Fine, but it should be up to us to decide on if aspects of real-life biology can be applied to the Pokémon world or that Pokémon have their unique biology, in which you obviously prefer the latter.

Besides, what I also find interesting is that in some of Kabuto's Pokédex entries, it is stated that there are living Kabuto in a very specific region and fossil evidence has been found, hence Kabuto can be considered to be a living fossil.
 

RedJirachi

Veteran member
I've never liked that theory much myself. Seeing as the Pokémon all learn Rock-Type moves through their level up movest, with many of them being moves that are inherently natural for that Pokémon to learn, it seems to imply to me that they're naturally Rock-Types. And like I said earlier, the living fossil Relicanth being a Rock-Type without undergoing the revival process possibly implies that the typing is natural for Pokémon of the era. Something I just though of too is that we have the move Ancient Power, the quintessential Fossil Pokémon move, is also a Rock-Type. The fact that the move is so synonymous with Fossil Pokémon and other ancient Pokémon implies that it's a move that could be learned naturally by most, if not all, Pokémon from the era of Fossil Pokémon. It being a Rock-Type move perhaps implies a relationship between the type and the Pokémon of the era.
The Ultra Sun Pokedex entry of Tyrantrum states complete reconstruction is impossible, and that it is thought to have had feathers. So the idea that at least some of these Pokemon may have been modified to have the Rock type is possible. As for Relicanth, it's possible the reason it didn't go extinct like the other fossil Pokemon is because it was part Rock type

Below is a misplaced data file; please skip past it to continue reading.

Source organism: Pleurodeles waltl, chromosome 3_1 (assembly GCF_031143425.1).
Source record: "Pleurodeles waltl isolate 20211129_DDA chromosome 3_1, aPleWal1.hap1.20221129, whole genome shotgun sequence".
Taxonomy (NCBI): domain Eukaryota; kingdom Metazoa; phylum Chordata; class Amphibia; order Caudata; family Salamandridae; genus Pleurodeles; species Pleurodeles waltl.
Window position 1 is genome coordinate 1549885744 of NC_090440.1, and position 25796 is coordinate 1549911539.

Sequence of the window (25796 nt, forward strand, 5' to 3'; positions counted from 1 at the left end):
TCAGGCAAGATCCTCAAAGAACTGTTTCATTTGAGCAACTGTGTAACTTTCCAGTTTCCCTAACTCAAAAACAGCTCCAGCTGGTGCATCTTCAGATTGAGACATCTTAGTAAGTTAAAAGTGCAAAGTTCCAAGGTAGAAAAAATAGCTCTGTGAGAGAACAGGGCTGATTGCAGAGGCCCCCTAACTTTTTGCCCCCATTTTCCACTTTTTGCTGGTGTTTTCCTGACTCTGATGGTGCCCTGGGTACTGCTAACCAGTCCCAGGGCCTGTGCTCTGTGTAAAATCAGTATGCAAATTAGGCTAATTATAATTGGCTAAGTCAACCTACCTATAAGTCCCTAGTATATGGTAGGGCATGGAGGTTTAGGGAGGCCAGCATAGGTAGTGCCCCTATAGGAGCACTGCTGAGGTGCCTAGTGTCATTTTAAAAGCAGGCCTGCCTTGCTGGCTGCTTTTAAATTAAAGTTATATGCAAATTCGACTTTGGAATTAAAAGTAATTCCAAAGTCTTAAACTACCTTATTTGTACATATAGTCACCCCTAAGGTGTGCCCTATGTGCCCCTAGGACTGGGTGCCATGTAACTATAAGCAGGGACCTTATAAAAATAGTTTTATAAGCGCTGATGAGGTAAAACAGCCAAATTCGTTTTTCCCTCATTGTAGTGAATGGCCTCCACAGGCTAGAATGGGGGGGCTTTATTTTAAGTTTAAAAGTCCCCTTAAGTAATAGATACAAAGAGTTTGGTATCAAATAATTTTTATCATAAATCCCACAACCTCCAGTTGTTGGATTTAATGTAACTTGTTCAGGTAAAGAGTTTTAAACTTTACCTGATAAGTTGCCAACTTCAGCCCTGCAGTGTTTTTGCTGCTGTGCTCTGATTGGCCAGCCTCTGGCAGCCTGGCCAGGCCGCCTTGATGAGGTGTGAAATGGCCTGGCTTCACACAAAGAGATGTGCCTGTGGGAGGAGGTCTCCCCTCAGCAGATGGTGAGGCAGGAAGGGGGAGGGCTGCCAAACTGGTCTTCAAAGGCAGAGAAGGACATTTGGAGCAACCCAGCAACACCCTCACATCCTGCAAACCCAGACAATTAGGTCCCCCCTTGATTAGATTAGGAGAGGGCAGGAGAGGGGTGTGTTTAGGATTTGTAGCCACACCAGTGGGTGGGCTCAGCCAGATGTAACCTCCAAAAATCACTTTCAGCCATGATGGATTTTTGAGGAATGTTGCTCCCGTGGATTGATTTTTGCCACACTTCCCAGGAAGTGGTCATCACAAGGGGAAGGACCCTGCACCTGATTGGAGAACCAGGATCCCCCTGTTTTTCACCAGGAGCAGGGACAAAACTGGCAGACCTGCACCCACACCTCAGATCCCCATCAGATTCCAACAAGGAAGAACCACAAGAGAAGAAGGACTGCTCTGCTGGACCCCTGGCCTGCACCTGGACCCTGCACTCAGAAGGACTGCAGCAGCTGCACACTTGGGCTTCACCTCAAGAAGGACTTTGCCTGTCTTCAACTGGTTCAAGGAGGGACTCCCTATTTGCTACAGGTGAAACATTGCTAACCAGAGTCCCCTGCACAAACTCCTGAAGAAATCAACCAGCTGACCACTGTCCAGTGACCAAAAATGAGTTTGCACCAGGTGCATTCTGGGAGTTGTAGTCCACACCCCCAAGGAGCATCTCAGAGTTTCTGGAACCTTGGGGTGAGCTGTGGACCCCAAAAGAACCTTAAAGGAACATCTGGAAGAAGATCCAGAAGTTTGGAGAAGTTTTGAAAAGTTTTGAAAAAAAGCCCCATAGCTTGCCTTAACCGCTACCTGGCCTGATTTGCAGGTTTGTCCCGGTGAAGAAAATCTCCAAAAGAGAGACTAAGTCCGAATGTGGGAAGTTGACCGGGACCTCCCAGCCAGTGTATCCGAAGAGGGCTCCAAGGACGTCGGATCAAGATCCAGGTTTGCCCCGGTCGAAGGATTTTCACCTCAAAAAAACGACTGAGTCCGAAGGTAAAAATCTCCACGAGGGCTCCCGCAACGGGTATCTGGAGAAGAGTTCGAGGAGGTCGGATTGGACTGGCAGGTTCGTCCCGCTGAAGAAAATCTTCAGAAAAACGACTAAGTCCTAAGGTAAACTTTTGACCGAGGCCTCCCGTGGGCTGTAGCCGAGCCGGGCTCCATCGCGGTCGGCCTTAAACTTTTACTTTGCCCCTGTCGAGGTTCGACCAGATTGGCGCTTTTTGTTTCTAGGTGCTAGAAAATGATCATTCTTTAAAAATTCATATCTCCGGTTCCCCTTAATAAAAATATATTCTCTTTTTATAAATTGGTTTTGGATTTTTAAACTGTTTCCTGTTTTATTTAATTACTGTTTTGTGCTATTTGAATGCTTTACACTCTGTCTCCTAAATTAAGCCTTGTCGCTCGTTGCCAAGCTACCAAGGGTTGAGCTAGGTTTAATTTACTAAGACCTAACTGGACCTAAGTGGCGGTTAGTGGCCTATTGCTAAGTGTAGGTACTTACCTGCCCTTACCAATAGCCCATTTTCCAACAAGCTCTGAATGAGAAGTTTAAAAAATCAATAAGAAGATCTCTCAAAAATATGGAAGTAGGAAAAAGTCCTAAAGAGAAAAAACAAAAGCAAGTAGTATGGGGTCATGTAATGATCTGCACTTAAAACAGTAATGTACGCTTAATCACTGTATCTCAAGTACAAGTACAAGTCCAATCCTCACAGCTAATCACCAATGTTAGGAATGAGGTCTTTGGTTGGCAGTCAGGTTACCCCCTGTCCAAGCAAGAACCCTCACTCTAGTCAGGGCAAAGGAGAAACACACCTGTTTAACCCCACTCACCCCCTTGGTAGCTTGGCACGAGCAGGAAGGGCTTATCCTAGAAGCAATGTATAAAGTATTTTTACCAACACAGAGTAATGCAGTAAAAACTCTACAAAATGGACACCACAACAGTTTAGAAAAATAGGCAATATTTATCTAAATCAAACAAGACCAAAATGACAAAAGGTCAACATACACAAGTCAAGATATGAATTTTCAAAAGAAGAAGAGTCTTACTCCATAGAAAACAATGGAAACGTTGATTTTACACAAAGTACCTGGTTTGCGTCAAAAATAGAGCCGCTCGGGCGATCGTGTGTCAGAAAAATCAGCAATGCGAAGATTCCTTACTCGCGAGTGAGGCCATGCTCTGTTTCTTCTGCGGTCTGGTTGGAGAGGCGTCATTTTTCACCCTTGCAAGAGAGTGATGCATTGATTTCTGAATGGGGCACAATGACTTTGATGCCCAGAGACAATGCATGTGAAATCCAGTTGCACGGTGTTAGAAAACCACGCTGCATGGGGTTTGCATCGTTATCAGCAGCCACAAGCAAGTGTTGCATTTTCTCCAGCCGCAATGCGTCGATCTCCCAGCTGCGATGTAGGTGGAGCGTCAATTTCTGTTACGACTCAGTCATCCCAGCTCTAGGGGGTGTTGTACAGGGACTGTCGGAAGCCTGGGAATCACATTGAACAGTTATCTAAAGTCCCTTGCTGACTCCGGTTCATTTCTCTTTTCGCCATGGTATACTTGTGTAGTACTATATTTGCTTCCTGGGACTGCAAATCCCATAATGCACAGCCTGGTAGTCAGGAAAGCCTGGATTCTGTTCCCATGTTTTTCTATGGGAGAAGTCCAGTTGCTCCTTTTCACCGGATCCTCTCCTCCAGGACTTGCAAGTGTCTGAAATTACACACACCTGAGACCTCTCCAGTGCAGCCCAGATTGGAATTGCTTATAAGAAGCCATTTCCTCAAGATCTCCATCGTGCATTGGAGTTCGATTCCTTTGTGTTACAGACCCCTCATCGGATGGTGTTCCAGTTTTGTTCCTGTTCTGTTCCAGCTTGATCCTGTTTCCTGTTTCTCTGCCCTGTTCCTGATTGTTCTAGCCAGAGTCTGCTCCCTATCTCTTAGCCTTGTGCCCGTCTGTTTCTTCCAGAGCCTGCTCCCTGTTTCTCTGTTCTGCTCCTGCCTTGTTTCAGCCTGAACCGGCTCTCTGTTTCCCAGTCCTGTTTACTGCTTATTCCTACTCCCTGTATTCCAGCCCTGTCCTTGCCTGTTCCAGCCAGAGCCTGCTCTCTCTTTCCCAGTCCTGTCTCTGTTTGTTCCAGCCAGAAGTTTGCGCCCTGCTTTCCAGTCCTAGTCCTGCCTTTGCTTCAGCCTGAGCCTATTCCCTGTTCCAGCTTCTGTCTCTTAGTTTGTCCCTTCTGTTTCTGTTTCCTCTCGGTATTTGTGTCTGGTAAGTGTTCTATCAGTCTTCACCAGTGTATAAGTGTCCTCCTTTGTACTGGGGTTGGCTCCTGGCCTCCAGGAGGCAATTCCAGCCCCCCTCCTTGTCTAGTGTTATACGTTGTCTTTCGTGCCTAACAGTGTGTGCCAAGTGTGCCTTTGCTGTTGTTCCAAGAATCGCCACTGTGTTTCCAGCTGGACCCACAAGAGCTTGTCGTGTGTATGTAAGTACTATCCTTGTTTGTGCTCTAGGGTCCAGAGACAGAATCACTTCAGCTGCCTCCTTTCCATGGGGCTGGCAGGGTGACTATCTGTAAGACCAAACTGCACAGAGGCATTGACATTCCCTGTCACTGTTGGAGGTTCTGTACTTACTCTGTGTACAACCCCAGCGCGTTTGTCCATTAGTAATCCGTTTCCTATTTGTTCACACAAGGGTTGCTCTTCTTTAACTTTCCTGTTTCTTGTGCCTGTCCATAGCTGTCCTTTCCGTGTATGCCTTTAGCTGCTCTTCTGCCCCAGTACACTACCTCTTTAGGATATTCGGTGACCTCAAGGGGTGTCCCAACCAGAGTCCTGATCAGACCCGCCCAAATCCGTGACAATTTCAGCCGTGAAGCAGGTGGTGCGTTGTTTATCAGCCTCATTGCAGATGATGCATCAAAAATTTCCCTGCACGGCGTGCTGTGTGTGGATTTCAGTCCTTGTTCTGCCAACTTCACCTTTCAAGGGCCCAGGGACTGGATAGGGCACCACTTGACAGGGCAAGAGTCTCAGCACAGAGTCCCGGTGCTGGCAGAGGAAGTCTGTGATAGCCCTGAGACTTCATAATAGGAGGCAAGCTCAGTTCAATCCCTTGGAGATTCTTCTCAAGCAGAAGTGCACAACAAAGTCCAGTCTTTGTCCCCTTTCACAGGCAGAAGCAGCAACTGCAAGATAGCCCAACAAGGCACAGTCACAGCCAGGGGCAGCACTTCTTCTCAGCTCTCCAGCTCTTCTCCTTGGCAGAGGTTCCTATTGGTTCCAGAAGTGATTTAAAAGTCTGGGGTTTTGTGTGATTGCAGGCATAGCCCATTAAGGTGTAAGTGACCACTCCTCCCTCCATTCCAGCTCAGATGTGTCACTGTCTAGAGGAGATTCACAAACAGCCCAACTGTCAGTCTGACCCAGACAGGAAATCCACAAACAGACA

Mega Altaria

☆~Shiny hunter▢~
As for Relicanth, it's possible the reason it didn't go extinct like the other fossil Pokemon is because it was part Rock type
That part Rock-type could be a result of its hard scales, which can be compared to craggy rocks. That could have been a defense mechanism for Relicanth, in which its scales were so tough and impenetrable that would have kept predators away so it didn't really need to adapt further and allowed it to maintain its population.
 

RedJirachi

Veteran member
We don't know what the worlds where the Poipole line, Blacephalon and Stakataka are like. What do you think they're like?
 

Bguy7

The Dragon Lord
We don't know what the worlds where the Poipole line, Blacephalon and Stakataka are like. What do you think they're like?
Given Poipole's Pokédex description in Ultra Sun, mentioning how it's essentially a starter Pokémon for the denizens of the Ultra Megalopolis, I would assume that the world of the Ultra Megalopolis is its native corner of Ultra Space. From what we know, the normal citizens of that world do not travel to other areas of Ultra Space commonly, it is only the Ultra Recon Squad that does, so in order for normal people to get a Poipole as a partner, it would have to come from their part of Ultra Space.
 

Orphalesion

Well-Known Member